Publishing Talks: David Wilk interviews Allee Willis

December 28, 2010 by  
Filed under PublishingTalks, Technology, The Future

In this series of interviews, called Publishing Talks, I have been talking to book industry professionals and other smart people about the future of publishing, books, and culture.  This is a period of disruption and change for all media businesses.  We must wonder now, how will publishing evolve as our culture is affected by technology, climate change, population density, and the ebb and flow of civilization and  economics?

I hope these Publishing Talks conversations will help us understand the outlines of what is happening, and how we might ourselves interact with and influence the future of publishing as it unfolds.

These interviews give people in and around the book business a chance to talk openly about ideas and concerns that are often only talked about “around the water cooler,” at industry conventions and events, and in emails between friends and they give people inside and outside the book industry a chance to hear first hand some of the most interesting and challenging thoughts, ideas and concepts being discussed by people in the book business.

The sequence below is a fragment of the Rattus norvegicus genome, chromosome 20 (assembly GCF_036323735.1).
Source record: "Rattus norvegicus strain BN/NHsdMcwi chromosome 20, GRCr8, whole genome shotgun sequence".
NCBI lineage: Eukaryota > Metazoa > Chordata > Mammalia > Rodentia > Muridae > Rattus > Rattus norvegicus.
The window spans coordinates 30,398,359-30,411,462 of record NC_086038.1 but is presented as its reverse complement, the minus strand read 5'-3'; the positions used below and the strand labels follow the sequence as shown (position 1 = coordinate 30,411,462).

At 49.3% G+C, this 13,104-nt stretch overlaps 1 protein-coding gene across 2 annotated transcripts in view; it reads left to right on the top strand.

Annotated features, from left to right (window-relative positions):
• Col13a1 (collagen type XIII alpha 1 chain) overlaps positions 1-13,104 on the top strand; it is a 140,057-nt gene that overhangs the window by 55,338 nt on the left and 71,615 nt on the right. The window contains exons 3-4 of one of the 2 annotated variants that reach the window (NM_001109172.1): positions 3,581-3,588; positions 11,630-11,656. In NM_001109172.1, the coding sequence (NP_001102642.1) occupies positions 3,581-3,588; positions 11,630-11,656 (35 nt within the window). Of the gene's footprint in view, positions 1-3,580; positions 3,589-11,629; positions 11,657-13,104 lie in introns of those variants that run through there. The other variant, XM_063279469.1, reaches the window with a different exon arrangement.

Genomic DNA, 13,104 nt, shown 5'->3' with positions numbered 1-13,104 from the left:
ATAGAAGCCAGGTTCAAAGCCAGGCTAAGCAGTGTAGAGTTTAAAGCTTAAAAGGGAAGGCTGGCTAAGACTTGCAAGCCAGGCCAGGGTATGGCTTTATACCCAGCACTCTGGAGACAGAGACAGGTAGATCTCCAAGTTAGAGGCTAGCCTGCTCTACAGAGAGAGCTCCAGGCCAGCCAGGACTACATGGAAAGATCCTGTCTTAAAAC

Allee Willis is one of my all-time favorite people.  She is best known as a spectacular and hugely successful songwriter; her songs for Earth, Wind and Fire and the Pointer Sisters were giant hits, she wrote the theme song for “Friends,” the music for the Oprah Winfrey produced Broadway musical production of “The Color Purple, collaborated with the web sensation Pomplamoose (Jungle Music), and as of the date of this posting, her song “I’m Here” was sung by Jennifer Hudson for Oprah Winfrey’s Kennedy Center Honor Award.  But all of this musical success notwithstanding, as she herself says, Allee is “a one-woman creative think-tank. A multi-disciplinary artist and visionary thinker whose range of imagination and productivity knows no bounds, her success exuberantly defies categorization-‘unique’ pales as a descriptor.”  You have to visit her website to begin to get an idea of what a creative powerhouse she is.  Her Allee Willis Museum of Kitsch is not to be missed.  She’s constantly creating, integrating music, art, video, multi-media technology and lifestyle via a series of work which she co-composes, sings, plays, produces, draws, animates, directs, designs web worlds for and stars in. The first release, “Allee Willis Presents Bubbles & Cheesecake “It’s A Woman Thang”-part of a 6-song collaboration with singer-songwriter Holly Palmer (aka Cheesecake) was selected as Official Honoree in the 2008 Webby Awards, and won three 2008 W3 Awards. Her second video, “Allee Willis Presents Bubbles & Cheesecake “Editing Is Cool” was also ‘featured’ on YouTube. At one point, Willis’ 2009 video “Hey Jerrie,” co-starring 91-year-old female drummer on an oxygen tank Jerrie Thill, was the 12th most popular video in the world on YouTube.